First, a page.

Fun song to play! Thanks for the updated lesson Matt.

robabrobab replied

Very nice lesson. We need more lessons for beginners/intermediate. Maybe some Lenny Kravitz.

dom86dom86 replied

hey matt what about the solo part on about a girl?

zanbaerzanbaer replied

i know right i cant find the solo anywere

mattbrownmattbrown replied

Hey guys! This lesson was done a few years ago before we started to film the solos for the songs that we teach. All future Phase 3 lessons that I do will include a video scene on the solo. I recommend listening to the solo while following along with the tabs in the supplemental content. Then, try to imitate what you are hearing with your own playing.

stevenkh3stevenkh3 replied

The solo is really easy this is how i do it http://www.ultimate-guitar.com/tabs/n/nirvana/about_a_girl_tab.htm

sens93sens93 replied

Hey Matt!! Thanks for the awsome lesson i got a electric guitar for 2 days ago and this song is great for a beggining song!

scottbrownscottbrown replied

Matt, I enjoyed the lesson big time...cool tune!! I am only new to guitar and currently working thru phase 2. I find trying to learn fairly easy songs helps me get comfortable changing chords and trying to build good timing. Do you think it is a bad idea to be jumping ahead or is it just a matter of how much frustration I want to go thru?

sjaaksjaak replied

I really recommend playing easy songs, to add some more fun to leaning to play the guitar. It also has advantages, like getting a feel for rhythm and making combinations of things you learned from lessons. It's also better for yourself to see where you could need improvement, like: "ok...I'm doing the chord-changes right, but I really need some more practice with strumming". Playing songs improved me faster than following lessons.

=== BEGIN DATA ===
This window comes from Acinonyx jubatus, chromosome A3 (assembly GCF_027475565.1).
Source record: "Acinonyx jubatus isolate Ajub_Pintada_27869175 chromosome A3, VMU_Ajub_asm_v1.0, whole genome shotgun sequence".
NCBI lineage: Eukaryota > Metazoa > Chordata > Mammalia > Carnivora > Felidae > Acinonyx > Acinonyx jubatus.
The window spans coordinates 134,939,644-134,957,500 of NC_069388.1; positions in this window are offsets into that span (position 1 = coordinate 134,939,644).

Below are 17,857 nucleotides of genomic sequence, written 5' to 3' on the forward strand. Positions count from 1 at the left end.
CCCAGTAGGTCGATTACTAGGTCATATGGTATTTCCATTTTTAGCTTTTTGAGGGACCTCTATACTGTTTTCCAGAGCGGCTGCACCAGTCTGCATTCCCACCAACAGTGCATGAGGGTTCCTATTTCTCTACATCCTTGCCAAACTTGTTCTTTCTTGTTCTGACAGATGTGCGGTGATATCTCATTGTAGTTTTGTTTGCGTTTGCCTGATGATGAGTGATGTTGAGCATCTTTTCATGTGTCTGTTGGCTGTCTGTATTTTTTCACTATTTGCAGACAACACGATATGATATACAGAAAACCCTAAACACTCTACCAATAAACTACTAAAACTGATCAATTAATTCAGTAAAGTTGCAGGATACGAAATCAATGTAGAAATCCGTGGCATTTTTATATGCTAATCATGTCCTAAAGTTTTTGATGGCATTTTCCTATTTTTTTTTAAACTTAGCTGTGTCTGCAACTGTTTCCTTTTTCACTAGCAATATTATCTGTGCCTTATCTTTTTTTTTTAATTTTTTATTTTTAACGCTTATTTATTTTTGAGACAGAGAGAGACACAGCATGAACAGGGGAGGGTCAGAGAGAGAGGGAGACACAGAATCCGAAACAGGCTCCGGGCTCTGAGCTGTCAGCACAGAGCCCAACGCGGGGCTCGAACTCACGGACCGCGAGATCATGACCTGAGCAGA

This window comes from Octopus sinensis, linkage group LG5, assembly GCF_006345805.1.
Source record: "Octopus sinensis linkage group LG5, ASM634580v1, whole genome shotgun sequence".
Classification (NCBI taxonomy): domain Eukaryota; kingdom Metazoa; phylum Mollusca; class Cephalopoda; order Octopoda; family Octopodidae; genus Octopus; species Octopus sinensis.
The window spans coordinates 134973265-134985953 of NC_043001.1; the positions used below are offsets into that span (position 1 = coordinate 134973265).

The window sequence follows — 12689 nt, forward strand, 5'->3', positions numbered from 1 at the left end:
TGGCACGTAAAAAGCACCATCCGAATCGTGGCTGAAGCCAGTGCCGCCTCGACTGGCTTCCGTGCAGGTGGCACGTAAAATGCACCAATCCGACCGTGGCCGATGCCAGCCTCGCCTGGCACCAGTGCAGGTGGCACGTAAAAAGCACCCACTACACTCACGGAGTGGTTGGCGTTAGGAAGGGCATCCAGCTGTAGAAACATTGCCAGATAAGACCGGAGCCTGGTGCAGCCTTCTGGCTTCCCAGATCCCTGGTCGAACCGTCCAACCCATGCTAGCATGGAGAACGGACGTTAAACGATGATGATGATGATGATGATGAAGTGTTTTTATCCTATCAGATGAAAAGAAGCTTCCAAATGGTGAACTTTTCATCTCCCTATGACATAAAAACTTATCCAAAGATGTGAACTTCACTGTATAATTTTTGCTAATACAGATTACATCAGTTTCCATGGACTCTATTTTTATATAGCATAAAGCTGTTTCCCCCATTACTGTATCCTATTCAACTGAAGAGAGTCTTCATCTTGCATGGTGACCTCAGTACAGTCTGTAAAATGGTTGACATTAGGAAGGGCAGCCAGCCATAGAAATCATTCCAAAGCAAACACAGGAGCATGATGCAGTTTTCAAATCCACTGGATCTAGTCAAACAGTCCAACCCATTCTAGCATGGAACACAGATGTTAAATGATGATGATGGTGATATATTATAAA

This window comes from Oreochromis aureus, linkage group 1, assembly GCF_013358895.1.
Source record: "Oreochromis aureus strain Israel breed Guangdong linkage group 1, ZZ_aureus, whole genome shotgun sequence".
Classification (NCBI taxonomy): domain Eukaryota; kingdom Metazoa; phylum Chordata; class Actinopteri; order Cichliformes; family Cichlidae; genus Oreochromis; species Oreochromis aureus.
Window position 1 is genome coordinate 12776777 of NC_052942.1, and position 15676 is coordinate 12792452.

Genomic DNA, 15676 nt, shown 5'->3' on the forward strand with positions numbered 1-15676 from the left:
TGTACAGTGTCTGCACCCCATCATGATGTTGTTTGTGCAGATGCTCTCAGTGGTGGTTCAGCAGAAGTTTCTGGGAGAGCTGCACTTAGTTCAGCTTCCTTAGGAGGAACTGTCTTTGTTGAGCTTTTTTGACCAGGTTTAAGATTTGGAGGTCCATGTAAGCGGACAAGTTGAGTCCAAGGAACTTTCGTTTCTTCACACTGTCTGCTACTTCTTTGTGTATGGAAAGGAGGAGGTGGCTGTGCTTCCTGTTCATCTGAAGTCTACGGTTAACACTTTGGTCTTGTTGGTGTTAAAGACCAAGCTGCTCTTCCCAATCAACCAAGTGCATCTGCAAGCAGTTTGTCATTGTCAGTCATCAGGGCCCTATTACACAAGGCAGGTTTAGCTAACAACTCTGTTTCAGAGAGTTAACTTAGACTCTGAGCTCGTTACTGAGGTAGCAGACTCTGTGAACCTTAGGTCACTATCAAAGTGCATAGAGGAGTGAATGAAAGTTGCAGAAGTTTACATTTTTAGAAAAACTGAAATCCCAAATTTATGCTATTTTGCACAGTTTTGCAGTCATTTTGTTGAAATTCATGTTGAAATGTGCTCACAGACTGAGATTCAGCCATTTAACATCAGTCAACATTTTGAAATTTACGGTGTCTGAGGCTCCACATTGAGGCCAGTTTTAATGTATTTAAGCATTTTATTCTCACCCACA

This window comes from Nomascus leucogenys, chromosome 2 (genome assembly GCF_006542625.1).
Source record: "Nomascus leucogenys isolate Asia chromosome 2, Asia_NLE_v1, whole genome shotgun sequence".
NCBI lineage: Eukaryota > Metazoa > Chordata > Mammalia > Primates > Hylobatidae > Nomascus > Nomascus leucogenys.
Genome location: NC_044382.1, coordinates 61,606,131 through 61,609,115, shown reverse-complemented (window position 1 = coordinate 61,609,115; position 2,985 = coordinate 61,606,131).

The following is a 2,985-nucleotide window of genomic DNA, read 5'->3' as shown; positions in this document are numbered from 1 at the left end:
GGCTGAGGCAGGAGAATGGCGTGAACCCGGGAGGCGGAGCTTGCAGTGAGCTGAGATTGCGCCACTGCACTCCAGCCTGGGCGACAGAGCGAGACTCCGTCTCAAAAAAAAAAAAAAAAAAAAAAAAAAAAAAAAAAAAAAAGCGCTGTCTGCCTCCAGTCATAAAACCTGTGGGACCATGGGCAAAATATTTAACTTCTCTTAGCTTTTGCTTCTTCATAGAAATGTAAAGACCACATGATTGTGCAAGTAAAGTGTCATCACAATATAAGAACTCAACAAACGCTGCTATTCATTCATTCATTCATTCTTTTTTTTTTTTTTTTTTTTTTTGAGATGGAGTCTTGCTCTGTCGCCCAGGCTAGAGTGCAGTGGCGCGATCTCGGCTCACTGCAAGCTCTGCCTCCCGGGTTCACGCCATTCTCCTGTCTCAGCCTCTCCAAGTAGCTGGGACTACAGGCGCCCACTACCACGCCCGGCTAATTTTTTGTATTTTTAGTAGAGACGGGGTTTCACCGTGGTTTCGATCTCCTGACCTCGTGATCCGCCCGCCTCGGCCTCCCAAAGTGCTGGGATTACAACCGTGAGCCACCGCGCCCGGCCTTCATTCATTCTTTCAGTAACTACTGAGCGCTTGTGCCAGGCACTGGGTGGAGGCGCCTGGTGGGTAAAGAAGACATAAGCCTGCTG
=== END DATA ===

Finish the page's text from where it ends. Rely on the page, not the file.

zach1157zach1157 replied

Hey Matt, could you please make some tabs for the guitar solo? Thanks a lot it would really help!

lcrscr675lcrscr675 replied

i like it in giutar hero better

hawkwindhawkwind replied

Could you note the strumming pattern somewhere please ? I don't manage to catch it only with the video

nikkolitasnikkolitas replied

nice lesson mat!!!!!

mgaurav5mgaurav5 replied

thanks :) for this kool lesson

mattbrownmattbrown replied

maybe in the future...i cover that song all the time.

dmanthey1dmanthey1 replied

great lesson Matt on about a girl. Any chance of a lesson in regards to On A Plain by Nirvana?!